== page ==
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History

​Prepared January, 1989 - Updated 2010 




When Cecil Rhodes School was built in 1908, it was named in honour of Cecil John Rhodes (1853 - 1902), a British-born South African statesman, financier, founder of the Rhodes Scholarships at Oxford and one of the great empire builders of the late 19th century (Encyclopedia Brittanica). The Rhodes tradition of accomplishment continues at the school named in his honour. There is hardly a professional or field of endeavour that does not have its share of Cecil Rhodes

School alumni whether in the ministry, medicine, the arts, industry, politics, government at all levels, teaching, law enforcement agencies and to sports.

Since the laying of the cornerstone on August 29, 1908 by Trustee George A. Lister, Cecil Rhodes School has always been very much a centre of social life of the community and almost every organization in the Weston community has held meetings there at one time in its history. The original school, containing 11 classrooms and one shop, was built at a cost of $64,781 (exclusive of heating and ventilating systems which added another $10,097.) When it opened, the school enrolled 164 students in Grades 1 to 7. The school population showed a steady increase, reaching 688 students in 1916. By 1917 the enrolment had grown to such a size that extra radiators were installed in the second floor hall and a class conducted there. To help overcome the crowded conditions, authority was given to build a six-room, single storey building on the site at a cost of $21,963 which was ready for occupancy in December 1918. This was known as Cecil Rhodes School No. 2. In 1919 a contract was awarded for an additional seven rooms to the building at a cost of $55,310 with a further addition in 1922 of four rooms costing $13,190. Up to 1919, education in Winnipeg consisted of two parts - an elementary school education which normally required eight years, and secondary school education which normally required four years. Those parts changed in 1919 when the Division established the policy and practice of three levels of education: the first six years which were to be known as elementary, the next three years, from Grades 7 to 9 were to be known as junior high and the last three years from Grades 10 to 12 were to be known as senior high. In 1922, students from Cecil Rhodes had a high school close to their community as the Daniel McIntyre Collegiate Institute was built and opened that year. The year 1932 was the year the Division stopped offering instruction in Grade 12. Classes in the various subjects in that grade were offered in evening school only, with students paying a fee.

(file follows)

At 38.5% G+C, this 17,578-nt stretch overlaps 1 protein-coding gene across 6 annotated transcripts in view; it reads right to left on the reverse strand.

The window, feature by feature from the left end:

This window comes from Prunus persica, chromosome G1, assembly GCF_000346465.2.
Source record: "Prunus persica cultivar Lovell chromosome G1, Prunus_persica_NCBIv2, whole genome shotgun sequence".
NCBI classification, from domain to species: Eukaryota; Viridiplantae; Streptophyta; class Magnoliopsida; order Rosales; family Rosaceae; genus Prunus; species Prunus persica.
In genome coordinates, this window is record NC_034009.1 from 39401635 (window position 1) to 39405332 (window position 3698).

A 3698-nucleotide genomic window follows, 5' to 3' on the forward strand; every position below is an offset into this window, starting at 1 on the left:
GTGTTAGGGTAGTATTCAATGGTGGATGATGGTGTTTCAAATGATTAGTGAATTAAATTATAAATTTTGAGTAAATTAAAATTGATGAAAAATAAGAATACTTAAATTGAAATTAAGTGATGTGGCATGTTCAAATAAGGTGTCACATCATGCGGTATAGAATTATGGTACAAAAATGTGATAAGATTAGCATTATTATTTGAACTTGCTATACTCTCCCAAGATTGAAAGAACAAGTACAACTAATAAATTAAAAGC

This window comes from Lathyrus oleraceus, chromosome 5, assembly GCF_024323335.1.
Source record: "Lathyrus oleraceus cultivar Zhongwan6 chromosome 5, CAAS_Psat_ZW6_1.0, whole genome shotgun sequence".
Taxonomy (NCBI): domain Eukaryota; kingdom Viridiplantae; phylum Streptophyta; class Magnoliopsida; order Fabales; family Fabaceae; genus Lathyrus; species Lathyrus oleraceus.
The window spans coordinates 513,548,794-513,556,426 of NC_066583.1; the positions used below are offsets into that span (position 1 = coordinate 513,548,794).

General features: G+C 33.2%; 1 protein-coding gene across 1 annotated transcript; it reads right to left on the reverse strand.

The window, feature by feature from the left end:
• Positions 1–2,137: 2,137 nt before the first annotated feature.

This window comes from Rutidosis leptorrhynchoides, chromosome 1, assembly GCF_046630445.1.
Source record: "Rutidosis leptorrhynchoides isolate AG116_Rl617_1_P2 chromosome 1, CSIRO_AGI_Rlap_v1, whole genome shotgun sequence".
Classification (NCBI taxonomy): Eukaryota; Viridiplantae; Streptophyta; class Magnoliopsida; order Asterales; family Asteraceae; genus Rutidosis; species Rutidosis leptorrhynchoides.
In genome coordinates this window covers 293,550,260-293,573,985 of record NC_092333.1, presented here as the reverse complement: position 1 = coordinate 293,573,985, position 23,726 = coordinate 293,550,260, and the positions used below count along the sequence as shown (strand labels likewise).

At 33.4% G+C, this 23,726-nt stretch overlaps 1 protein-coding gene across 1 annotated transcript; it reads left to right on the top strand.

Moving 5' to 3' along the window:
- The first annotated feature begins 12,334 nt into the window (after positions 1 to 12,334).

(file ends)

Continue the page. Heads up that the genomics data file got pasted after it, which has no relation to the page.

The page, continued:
In 1939 the school board voted to provide Grade 12 classes in day school with no fee charged to those who could not afford to pay. Areorganization was necessary to accommodate the sudden increase in the number of students. Three Grade 10 classes were set up in Cecil Rhodes. A typing room was created and the full commercial option for Grade 10 was offered. The fee for Grade 12 students was eliminated in the 1940-41 school year and the subsequent increase in Grade 12 students required the establishment of Grade 11 classes. In November 1940 there were 51 Grade 11 students and both commercial and general courses were offered. The addition of these courses, as well as Grade 11 physics, required an addition to the library and also in the science laboratory. The number of students electing Grade 11 chemistry was too small to warrant the introduction of this option and these students were transferred to DMCI. Continuing plans were prepared to enlarge the science department if student enrolment justified such an expansion. The student growth failed to materialize. In 1945, the small high school department was closed to provide greater elementary accommodation. That same year, the school had a branch library and the school board added $2,000 to its budget for supplementary reading and reference material. In 1951 a contract for $139,000 was awarded for an addition of six classrooms and an auditorium in the No. 1 building and it was ready for use in 1952. The opening of Technical Vocational high school in 1951 provided an additional program for Cecil Rhodes students. In 1961, due to the overcrowded conditions, the school board decided to replace the “small school” and a contract was awarded for nearly $300,000 for 15 classrooms, three kindergarten rooms, a general purpose room and an administrative unit. A new two-storey addition in 1987 to the No. 2 school made facilities available to all students. In addition to eight regular classrooms it included a science room, music room, computer lab, a multipurpose room, staff room and general office area. The new gymnasium was equipped with shower and change room facilities, instructors’ offices and auxiliary storage areas. The existing multipurpose room was converted to a new library with renovations to the arts and crafts room. Entrances were modified to accommodate the handicapped together with the installation of an elevator to service both levels. The new addition was constructed at a cost of $2,239,140 of which $2,116,598 was provided by The Public Schools Finance Board of Manitoba Education and Training. The remaining $122,542 was provided by The Winnipeg School Division No. 1. Architect for the project was The L.M. Architectural Group, with general contracting by Gateway Construction Ltd. In 1989, the Program for Adolsecent Parents and Infant Development (PAPID) and the Program for Pregnant Teens amalgamated and moved into the Cecil Rhodes No. 1 building. The facility was officially renamed the Adolescent Parent Centre (APC) in 1991, operating as a satellite of the Winnipeg Adult Education Centre to provide junior and senior high courses to pregnant and parenting students. Modifications have been made to include child labs and a food and family studies area; the 1951 gymnasium addition has been converted into a food services area.